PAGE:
SANDY HOOK, NJ - On September 18th, 2015, the American Littoral Society, in partnership with the National Park Service, hosted the second Sandy Hook BioBlitz. Over 150 scientists, naturalists, and volunteers raced against the clock to identify as many species as possible during the 24-hour period. In addition to collecting important scientific data, the BioBlitz showed how important Sandy Hook is as a habitat for many living things.
Besides giving scientists a chance to measure biodiversity, it also gave park visitors of all ages the opportunity to take part in seining programs, tour a holly forest, and join a night sky watch. There were also many opportunities for the public to interact with the scientists and naturalists participating in the species count.
Among the highlights of the event were:
Dr. Richard Lathrop of Rutgers University, leader of the mammal team, used an app to identify bats during a nocturnal prowl. Five species of bats were identified including Eastern red, hoary, evening, little brown, and silver haired. He also set camera traps which captured a raccoon family in the holly forest.
The bird team was also very successful, identifying a total of 75 species. Fall migration is in full swing at Sandy Hook and many warblers were observed.
Jeff Dement, the Littoral Society's Fish Tagging Program Director, along with Thomas Grothues, led the fish team. Students from MAST and Rutgers University were eager to join in on the fun, and were not disappointed. Large juvenile black drum were caught in the 50-foot seine net as well as some rarities including crevalle jack, half beak, and mojarra.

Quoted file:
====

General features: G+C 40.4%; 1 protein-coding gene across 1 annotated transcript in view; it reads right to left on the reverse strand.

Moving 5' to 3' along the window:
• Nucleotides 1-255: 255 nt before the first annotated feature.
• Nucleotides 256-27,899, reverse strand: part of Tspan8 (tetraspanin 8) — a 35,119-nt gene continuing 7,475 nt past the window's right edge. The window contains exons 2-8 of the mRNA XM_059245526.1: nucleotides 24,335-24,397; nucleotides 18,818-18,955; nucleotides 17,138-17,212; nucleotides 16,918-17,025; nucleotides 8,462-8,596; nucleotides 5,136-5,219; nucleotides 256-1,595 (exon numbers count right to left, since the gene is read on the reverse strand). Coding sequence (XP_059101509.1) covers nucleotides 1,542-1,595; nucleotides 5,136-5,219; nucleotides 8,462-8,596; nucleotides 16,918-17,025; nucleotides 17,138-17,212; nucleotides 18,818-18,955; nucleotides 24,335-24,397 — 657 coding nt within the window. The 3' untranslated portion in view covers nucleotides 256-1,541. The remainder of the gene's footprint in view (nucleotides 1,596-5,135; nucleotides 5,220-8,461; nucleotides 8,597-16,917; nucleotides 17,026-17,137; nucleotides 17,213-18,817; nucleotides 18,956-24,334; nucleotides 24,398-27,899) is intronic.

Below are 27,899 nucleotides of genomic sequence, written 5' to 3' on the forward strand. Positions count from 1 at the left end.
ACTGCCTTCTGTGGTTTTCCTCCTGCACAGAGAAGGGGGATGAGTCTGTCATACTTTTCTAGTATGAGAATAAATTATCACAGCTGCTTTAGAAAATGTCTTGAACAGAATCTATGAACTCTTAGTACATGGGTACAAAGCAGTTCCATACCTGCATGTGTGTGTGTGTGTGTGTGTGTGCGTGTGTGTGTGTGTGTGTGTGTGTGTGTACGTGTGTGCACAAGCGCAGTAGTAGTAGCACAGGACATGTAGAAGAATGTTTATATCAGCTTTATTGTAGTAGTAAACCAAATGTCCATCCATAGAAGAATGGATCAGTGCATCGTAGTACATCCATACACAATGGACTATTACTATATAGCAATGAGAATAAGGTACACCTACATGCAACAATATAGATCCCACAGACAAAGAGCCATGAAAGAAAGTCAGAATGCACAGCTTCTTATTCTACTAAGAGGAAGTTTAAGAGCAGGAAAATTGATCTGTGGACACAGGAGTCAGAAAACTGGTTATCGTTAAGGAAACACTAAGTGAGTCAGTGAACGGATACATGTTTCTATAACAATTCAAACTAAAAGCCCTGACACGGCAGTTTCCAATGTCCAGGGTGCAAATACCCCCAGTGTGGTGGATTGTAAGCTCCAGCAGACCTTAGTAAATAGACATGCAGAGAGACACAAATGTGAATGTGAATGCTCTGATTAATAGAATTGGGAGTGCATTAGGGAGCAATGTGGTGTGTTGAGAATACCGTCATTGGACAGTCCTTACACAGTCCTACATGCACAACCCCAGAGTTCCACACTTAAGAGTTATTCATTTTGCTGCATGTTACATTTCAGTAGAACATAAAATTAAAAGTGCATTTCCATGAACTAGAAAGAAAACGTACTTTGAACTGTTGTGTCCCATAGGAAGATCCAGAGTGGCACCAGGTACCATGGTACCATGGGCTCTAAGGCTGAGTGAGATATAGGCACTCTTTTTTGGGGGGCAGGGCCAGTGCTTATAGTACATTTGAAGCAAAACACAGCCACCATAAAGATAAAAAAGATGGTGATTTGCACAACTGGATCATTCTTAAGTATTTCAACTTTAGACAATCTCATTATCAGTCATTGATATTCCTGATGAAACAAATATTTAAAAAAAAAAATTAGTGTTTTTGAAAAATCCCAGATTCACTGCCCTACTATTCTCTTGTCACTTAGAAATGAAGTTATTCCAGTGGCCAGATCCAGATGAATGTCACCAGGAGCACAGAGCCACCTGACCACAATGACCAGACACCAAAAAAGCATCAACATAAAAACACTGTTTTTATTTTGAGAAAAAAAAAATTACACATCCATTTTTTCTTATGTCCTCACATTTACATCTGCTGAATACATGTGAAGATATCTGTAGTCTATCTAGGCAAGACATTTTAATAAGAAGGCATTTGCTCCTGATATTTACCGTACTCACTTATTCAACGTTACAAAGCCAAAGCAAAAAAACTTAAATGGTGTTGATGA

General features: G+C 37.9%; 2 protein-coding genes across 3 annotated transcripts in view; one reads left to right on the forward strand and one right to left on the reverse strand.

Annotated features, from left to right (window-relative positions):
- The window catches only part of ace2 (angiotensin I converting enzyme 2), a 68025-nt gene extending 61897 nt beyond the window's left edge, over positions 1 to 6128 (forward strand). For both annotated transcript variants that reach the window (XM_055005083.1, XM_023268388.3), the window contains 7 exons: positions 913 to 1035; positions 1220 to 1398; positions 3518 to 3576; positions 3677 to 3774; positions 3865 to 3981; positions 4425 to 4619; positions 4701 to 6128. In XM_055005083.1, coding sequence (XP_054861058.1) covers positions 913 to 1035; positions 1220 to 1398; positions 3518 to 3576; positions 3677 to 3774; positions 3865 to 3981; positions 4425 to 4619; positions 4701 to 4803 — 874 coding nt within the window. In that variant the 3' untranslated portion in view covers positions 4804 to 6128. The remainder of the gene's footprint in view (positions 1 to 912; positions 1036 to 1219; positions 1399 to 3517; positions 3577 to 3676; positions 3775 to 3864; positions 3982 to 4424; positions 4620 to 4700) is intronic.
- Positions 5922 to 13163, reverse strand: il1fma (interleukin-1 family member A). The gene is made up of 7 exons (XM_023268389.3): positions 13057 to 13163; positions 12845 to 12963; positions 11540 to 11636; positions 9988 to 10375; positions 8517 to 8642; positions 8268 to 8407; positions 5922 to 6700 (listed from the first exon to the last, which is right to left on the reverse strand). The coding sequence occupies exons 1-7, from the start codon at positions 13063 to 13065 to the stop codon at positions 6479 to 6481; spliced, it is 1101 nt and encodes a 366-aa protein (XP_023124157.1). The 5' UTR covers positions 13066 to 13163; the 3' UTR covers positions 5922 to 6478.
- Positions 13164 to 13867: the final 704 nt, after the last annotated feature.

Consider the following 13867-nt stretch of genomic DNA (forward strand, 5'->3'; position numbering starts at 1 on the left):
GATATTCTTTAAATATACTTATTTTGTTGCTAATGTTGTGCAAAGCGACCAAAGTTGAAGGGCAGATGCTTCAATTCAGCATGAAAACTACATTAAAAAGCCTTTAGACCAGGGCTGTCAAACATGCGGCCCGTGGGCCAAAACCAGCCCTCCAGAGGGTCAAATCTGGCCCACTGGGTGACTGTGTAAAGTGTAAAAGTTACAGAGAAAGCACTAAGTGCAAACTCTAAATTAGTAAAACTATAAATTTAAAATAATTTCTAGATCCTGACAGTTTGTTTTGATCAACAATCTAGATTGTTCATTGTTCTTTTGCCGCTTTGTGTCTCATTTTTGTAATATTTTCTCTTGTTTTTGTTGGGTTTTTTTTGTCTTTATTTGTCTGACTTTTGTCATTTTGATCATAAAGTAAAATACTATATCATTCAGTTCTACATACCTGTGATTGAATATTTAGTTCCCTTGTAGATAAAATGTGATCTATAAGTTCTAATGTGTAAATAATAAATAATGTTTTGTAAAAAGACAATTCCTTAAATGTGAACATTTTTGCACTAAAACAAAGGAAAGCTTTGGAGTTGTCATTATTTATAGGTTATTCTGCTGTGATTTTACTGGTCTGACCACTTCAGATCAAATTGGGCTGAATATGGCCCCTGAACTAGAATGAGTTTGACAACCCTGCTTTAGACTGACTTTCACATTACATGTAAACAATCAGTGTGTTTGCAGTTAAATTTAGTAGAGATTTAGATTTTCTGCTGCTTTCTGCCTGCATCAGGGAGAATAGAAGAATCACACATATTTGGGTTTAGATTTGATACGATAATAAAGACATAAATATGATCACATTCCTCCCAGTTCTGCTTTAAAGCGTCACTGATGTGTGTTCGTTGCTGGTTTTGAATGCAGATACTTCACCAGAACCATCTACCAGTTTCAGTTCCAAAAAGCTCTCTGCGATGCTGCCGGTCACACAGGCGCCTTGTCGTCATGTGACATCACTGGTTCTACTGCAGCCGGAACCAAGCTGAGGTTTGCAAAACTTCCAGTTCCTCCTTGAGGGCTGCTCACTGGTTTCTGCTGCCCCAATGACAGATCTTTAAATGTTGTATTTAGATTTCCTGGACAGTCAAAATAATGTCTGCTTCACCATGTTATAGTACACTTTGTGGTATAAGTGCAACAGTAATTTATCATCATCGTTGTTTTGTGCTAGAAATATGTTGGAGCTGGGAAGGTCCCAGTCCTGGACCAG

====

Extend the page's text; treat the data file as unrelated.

Dr. Russel Burke's team from Hofstra University successfully doubled the reptile count from the last BioBlitz from one to two. A diamondback terrapin and a snapping turtle were observed. He noted that a spring BioBlitz might offer better conditions for a reptile and amphibian count.
Denise Gemmellaro of Rutgers University spent the evening hours in the dark dungeon like conditions of Mortar Battery. She returned with an array of critters such as cave crickets and centipedes. She brought the species back for identification and we are eagerly awaiting her final count.
The Littoral Society thanks the many scientists and volunteers that made this event possible. We are still awaiting a final count, but so far, 271 species have been identified. Our insect team leader, Denise Gemmellaro, brought back about 150 species to her lab to identify, and we are awaiting her results. We also expect 50 - 100 additions to our plant list, from Daniel Atha and his team at the New York Botanical Garden. Check back for updates.
Results so far:
Birds - 75
Fungi/Lichen - 12
Fish - 21
Reptiles/Amphibians - 2
Marine Invertebrates - 44
Insects - 2
Mammals - 13
Aquatic Plants - 15
Terrestrial Plants - 87